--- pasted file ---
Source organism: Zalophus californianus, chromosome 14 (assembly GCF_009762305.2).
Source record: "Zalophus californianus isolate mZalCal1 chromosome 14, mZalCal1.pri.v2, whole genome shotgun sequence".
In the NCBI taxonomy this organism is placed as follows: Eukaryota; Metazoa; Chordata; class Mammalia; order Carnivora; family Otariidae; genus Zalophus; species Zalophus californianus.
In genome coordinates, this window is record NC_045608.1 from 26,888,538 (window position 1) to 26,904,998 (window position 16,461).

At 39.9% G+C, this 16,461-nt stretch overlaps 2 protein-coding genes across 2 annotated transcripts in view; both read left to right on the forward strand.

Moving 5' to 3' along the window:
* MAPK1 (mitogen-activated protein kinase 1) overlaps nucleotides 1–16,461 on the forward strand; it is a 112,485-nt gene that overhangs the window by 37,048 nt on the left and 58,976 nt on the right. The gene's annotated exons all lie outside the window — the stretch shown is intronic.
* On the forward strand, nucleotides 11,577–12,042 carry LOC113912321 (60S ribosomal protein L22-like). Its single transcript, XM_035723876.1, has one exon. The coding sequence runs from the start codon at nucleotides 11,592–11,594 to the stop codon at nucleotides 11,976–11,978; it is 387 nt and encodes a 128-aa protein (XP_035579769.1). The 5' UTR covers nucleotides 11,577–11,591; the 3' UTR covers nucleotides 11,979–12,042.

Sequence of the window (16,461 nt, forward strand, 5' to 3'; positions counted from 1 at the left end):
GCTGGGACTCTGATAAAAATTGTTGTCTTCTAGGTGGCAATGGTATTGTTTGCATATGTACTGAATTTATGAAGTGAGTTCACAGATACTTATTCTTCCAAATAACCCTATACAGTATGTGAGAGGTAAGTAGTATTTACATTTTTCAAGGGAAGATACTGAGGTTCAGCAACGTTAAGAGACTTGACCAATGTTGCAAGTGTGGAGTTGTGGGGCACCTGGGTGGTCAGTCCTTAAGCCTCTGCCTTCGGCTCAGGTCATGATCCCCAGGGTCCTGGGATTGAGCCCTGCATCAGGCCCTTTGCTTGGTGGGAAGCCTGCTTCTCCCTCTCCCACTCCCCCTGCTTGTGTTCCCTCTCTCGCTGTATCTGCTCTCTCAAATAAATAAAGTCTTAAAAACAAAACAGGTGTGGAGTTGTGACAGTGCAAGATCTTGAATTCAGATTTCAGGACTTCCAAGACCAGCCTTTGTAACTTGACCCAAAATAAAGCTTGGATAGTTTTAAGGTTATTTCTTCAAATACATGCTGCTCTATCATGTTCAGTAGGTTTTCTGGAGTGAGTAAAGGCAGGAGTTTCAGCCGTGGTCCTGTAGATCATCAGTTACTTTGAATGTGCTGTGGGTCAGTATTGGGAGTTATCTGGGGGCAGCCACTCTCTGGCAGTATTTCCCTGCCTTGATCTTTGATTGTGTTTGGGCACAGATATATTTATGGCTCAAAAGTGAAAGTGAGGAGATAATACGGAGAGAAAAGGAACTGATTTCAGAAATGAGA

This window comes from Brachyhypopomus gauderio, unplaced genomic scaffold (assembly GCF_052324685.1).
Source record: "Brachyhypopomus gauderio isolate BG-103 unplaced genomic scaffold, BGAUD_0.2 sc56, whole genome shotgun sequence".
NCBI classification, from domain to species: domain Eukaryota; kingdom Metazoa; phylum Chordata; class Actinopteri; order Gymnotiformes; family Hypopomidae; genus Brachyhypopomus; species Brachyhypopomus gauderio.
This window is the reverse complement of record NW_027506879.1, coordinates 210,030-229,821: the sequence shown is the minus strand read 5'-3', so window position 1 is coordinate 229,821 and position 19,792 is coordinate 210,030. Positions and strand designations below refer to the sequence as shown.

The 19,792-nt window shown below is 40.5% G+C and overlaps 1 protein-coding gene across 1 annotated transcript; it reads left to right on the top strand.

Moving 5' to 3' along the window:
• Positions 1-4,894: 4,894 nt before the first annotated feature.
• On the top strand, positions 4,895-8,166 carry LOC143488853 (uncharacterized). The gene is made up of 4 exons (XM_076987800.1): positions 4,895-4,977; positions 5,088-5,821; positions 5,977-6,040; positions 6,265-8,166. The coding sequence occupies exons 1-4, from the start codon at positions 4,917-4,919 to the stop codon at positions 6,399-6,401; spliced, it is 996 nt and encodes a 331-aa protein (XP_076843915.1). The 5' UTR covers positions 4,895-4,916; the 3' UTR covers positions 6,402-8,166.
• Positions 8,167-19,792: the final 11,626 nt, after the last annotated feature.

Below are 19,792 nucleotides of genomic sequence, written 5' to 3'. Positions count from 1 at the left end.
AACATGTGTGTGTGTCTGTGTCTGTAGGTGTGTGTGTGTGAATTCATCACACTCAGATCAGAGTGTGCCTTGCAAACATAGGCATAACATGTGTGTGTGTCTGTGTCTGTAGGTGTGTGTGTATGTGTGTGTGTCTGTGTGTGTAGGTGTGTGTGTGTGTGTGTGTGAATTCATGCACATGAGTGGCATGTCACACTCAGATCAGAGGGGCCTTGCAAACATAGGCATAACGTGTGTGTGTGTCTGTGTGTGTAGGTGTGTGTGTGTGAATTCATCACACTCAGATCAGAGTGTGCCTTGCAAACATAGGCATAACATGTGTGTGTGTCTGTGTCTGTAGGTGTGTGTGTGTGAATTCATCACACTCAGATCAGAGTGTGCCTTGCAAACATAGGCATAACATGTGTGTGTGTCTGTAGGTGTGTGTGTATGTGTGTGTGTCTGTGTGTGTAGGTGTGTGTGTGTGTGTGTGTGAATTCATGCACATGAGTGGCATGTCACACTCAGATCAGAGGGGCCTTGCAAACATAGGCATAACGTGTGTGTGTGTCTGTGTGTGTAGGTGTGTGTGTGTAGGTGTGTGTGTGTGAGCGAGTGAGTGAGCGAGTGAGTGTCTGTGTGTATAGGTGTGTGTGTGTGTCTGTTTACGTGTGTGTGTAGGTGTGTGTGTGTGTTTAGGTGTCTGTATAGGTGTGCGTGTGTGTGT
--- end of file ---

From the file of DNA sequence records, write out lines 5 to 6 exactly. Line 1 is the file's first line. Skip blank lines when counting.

At 39.9% G+C, this 16,461-nt stretch overlaps 2 protein-coding genes across 2 annotated transcripts in view; both read left to right on the forward strand.

Moving 5' to 3' along the window: